RW: I don’t, no, ain’t never done it. I just buy the trees. It’s got to the point now where there ain't much point setting anymore now. Years ago [an] old bloke come in here and he said “what you setting those trees for your time of life?” I said “me son, [if] me grandfather hadn't set ‘em I wouldn’t of had nothing, and if I don’t set em my young’uns ain’t gonna have nothing.”
NP: You mentioned earlier you buy apples off other farms as well, what do you get from them?
RW: I’ve been having them for 50 years, so I know roughly where the apples are. Good apples make good cider. I’ve had arguments with one or two people about single variety. You won’t get single varieties [that] taste the same. You could have a variety of apple out of my orchard, go five miles out the road or 10 miles out the road and have the same variety of apple and that will taste different. Because the soils different, the climates different.
NP: Just like wine, right?
RW: Yeah, just like wine!
NP: You learned all this from your Grandad?
RW: I’ve drunk cider ever since I were 5 years old, and course I drunk it all me life. Then when I left school, well, before I left school I used to help me Grandfather cos he was crippled with arthritis, he had bad hips. He died when I was 21, I’ll be 72 this year. So then I learned it all off of him right up until he died, then I just carried it on the same. But like I said, there's not many places you can get proper cider today. You’ll never get a headache or hangover with this because there's no [additives] in it.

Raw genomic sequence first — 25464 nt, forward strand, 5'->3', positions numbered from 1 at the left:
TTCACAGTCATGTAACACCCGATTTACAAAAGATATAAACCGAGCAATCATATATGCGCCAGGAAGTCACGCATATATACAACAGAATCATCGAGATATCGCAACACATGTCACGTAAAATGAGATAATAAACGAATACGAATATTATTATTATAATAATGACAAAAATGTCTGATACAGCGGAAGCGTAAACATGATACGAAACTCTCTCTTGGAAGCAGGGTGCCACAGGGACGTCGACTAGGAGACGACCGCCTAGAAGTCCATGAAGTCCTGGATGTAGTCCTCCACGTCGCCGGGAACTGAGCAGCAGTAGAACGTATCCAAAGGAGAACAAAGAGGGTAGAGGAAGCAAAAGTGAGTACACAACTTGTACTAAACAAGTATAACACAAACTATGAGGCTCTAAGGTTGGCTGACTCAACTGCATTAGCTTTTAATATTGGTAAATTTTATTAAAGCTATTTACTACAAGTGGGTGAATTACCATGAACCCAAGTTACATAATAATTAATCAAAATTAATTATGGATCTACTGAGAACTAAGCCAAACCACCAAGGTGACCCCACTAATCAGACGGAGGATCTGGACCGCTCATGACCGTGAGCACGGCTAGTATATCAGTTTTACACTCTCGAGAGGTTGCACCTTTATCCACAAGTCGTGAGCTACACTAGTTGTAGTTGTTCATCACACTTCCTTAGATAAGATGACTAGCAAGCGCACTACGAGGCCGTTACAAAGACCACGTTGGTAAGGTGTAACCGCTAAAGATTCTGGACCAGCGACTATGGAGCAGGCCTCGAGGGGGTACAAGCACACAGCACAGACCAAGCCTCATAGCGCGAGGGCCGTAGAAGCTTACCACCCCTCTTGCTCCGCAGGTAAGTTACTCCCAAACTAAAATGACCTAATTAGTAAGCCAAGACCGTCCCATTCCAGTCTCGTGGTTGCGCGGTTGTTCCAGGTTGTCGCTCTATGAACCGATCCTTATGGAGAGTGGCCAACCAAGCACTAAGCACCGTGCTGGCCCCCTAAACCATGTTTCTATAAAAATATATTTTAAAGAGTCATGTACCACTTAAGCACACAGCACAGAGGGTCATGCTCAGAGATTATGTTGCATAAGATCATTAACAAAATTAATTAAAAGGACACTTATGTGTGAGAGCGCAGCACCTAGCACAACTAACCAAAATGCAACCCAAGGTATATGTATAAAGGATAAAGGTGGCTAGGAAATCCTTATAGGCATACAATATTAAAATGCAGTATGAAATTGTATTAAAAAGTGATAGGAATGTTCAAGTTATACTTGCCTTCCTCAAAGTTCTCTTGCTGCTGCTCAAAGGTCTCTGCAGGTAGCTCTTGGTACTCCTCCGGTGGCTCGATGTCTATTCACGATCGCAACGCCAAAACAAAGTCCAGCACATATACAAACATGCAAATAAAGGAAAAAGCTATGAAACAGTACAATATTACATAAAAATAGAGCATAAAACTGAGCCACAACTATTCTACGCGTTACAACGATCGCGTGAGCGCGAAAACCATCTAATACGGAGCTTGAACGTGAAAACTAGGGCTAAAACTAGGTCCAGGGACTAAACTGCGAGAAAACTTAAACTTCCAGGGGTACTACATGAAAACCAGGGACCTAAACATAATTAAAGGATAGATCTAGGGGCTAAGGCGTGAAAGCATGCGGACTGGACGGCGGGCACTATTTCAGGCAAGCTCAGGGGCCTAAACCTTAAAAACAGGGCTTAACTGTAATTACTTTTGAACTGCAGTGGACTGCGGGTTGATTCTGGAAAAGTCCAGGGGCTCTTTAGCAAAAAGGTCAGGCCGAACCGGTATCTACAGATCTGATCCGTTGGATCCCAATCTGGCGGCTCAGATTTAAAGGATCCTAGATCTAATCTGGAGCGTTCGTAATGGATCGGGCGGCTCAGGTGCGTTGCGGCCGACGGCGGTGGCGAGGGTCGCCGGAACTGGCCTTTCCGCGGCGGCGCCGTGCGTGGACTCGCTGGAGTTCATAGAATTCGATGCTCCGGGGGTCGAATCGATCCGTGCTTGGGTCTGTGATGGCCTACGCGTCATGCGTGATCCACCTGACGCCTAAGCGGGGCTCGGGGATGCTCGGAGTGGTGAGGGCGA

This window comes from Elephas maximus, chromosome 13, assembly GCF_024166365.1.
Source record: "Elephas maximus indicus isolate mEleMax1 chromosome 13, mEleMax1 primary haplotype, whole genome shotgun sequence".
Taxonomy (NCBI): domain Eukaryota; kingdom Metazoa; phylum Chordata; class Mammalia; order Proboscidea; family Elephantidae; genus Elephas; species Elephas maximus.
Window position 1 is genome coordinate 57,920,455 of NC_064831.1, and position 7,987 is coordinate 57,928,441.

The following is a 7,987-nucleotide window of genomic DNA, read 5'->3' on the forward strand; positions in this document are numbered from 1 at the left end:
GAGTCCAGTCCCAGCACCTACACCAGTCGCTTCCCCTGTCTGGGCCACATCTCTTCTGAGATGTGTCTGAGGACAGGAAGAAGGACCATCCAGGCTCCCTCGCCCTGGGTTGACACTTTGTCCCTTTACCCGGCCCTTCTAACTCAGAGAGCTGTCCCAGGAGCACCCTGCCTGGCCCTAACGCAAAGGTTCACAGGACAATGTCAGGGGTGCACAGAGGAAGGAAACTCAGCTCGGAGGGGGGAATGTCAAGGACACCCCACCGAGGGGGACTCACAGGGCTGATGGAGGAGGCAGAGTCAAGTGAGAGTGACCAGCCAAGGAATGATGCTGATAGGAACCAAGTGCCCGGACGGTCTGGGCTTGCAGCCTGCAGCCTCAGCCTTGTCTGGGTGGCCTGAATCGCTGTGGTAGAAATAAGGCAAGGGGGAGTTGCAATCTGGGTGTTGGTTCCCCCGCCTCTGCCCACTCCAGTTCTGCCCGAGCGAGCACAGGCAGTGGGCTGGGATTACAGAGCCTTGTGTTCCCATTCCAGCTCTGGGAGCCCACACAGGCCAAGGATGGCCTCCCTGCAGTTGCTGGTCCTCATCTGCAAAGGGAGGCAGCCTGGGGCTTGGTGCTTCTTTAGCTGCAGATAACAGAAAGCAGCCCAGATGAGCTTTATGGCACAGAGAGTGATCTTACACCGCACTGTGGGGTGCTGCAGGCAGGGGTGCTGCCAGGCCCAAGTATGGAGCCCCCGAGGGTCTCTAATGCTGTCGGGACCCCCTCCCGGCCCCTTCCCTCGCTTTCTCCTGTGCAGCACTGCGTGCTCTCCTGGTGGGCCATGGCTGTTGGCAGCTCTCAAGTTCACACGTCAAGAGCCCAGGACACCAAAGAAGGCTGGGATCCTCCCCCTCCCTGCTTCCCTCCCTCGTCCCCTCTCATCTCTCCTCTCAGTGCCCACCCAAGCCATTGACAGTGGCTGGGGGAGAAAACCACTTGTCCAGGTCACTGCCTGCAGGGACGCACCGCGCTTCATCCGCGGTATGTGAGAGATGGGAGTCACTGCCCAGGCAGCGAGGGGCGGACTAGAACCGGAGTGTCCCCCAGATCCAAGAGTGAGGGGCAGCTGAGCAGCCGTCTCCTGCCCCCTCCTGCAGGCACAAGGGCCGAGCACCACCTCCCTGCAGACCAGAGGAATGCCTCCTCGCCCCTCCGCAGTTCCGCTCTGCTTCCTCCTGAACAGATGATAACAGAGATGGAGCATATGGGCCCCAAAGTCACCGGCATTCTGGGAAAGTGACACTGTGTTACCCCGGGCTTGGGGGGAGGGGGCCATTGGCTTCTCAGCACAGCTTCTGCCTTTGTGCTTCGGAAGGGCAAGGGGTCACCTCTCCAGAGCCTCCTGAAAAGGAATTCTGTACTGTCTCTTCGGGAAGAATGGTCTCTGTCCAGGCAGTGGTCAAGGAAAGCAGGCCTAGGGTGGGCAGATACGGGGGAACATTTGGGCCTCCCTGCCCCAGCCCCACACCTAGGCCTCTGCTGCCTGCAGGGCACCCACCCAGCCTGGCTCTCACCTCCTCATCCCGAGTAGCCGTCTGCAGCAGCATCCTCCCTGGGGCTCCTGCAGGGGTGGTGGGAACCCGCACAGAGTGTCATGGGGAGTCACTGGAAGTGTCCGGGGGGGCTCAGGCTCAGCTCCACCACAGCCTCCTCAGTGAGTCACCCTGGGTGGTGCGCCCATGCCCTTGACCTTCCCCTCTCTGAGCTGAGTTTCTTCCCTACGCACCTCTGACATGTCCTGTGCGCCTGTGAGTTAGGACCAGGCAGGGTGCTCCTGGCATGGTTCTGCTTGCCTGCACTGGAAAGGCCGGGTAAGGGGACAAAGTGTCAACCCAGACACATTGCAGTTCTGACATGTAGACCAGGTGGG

NP: Not to tempt fate but what's going to happen when you, err...
RW: I don’t know. Me grandson... I’m thinking about chucking it in, in two years time. I’ve got to do it again now because I’ve bought all me apples and I wouldn’t go and let nobody down. So when I make it and what cider I got in stock I got enough here for two years. If anybody changes their mind and wants to take it on it's up to them, but if not I shall still make cider ‘cos I will drink it ‘til I die.
I like cider, I’m a cider man. I shall still get a few come in for cider and a few locals, but I’ll have to stop doing all the pub deliveries and sending it out. Well, I don’t know, two years anything can happen.
NP: How long has this farm been in your family?